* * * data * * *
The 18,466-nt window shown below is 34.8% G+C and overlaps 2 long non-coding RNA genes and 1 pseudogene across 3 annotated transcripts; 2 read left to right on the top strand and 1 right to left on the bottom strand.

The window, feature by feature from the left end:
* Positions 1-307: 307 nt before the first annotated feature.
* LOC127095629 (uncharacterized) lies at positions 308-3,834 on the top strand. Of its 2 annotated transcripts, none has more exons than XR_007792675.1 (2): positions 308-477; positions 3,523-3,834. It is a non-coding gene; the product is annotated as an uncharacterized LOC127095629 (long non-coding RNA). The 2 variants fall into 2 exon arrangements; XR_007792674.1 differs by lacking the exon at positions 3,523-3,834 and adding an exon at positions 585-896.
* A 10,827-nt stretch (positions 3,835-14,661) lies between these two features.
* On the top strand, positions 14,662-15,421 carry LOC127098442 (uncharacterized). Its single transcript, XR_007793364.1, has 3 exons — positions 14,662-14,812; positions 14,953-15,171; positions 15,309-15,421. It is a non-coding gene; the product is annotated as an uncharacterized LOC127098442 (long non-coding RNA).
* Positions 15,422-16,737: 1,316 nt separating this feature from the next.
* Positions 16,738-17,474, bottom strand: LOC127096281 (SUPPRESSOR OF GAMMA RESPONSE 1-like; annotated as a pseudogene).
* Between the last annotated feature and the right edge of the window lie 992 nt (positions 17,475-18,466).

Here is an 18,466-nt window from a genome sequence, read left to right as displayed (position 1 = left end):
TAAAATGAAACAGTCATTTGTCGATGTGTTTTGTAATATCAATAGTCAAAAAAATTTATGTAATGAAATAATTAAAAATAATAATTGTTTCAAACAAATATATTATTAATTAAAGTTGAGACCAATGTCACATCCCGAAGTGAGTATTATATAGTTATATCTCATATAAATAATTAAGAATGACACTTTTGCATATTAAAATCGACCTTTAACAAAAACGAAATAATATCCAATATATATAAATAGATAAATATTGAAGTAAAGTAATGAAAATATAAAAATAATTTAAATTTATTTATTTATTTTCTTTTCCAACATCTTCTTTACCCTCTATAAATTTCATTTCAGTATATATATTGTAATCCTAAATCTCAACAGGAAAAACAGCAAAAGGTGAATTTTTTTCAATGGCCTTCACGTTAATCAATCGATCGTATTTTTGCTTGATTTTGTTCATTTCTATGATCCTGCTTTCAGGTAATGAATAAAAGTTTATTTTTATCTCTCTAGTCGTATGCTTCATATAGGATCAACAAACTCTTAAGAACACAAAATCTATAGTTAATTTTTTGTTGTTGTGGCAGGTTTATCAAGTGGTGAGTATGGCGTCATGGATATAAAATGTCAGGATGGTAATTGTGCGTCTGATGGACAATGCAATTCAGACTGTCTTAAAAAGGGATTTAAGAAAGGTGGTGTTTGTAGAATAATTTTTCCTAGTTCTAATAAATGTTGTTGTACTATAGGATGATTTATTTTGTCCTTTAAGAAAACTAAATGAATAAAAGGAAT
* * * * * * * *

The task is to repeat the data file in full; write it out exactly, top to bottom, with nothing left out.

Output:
The 18,466-nt window shown below is 34.8% G+C and overlaps 2 long non-coding RNA genes and 1 pseudogene across 3 annotated transcripts; 2 read left to right on the top strand and 1 right to left on the bottom strand.

The window, feature by feature from the left end:
* Positions 1-307: 307 nt before the first annotated feature.
* LOC127095629 (uncharacterized) lies at positions 308-3,834 on the top strand. Of its 2 annotated transcripts, none has more exons than XR_007792675.1 (2): positions 308-477; positions 3,523-3,834. It is a non-coding gene; the product is annotated as an uncharacterized LOC127095629 (long non-coding RNA). The 2 variants fall into 2 exon arrangements; XR_007792674.1 differs by lacking the exon at positions 3,523-3,834 and adding an exon at positions 585-896.
* A 10,827-nt stretch (positions 3,835-14,661) lies between these two features.
* On the top strand, positions 14,662-15,421 carry LOC127098442 (uncharacterized). Its single transcript, XR_007793364.1, has 3 exons — positions 14,662-14,812; positions 14,953-15,171; positions 15,309-15,421. It is a non-coding gene; the product is annotated as an uncharacterized LOC127098442 (long non-coding RNA).
* Positions 15,422-16,737: 1,316 nt separating this feature from the next.
* Positions 16,738-17,474, bottom strand: LOC127096281 (SUPPRESSOR OF GAMMA RESPONSE 1-like; annotated as a pseudogene).
* Between the last annotated feature and the right edge of the window lie 992 nt (positions 17,475-18,466).

Here is an 18,466-nt window from a genome sequence, read left to right as displayed (position 1 = left end):
TAAAATGAAACAGTCATTTGTCGATGTGTTTTGTAATATCAATAGTCAAAAAAATTTATGTAATGAAATAATTAAAAATAATAATTGTTTCAAACAAATATATTATTAATTAAAGTTGAGACCAATGTCACATCCCGAAGTGAGTATTATATAGTTATATCTCATATAAATAATTAAGAATGACACTTTTGCATATTAAAATCGACCTTTAACAAAAACGAAATAATATCCAATATATATAAATAGATAAATATTGAAGTAAAGTAATGAAAATATAAAAATAATTTAAATTTATTTATTTATTTTCTTTTCCAACATCTTCTTTACCCTCTATAAATTTCATTTCAGTATATATATTGTAATCCTAAATCTCAACAGGAAAAACAGCAAAAGGTGAATTTTTTTCAATGGCCTTCACGTTAATCAATCGATCGTATTTTTGCTTGATTTTGTTCATTTCTATGATCCTGCTTTCAGGTAATGAATAAAAGTTTATTTTTATCTCTCTAGTCGTATGCTTCATATAGGATCAACAAACTCTTAAGAACACAAAATCTATAGTTAATTTTTTGTTGTTGTGGCAGGTTTATCAAGTGGTGAGTATGGCGTCATGGATATAAAATGTCAGGATGGTAATTGTGCGTCTGATGGACAATGCAATTCAGACTGTCTTAAAAAGGGATTTAAGAAAGGTGGTGTTTGTAGAATAATTTTTCCTAGTTCTAATAAATGTTGTTGTACTATAGGATGATTTATTTTGTCCTTTAAGAAAACTAAATGAATAAAAGGAAT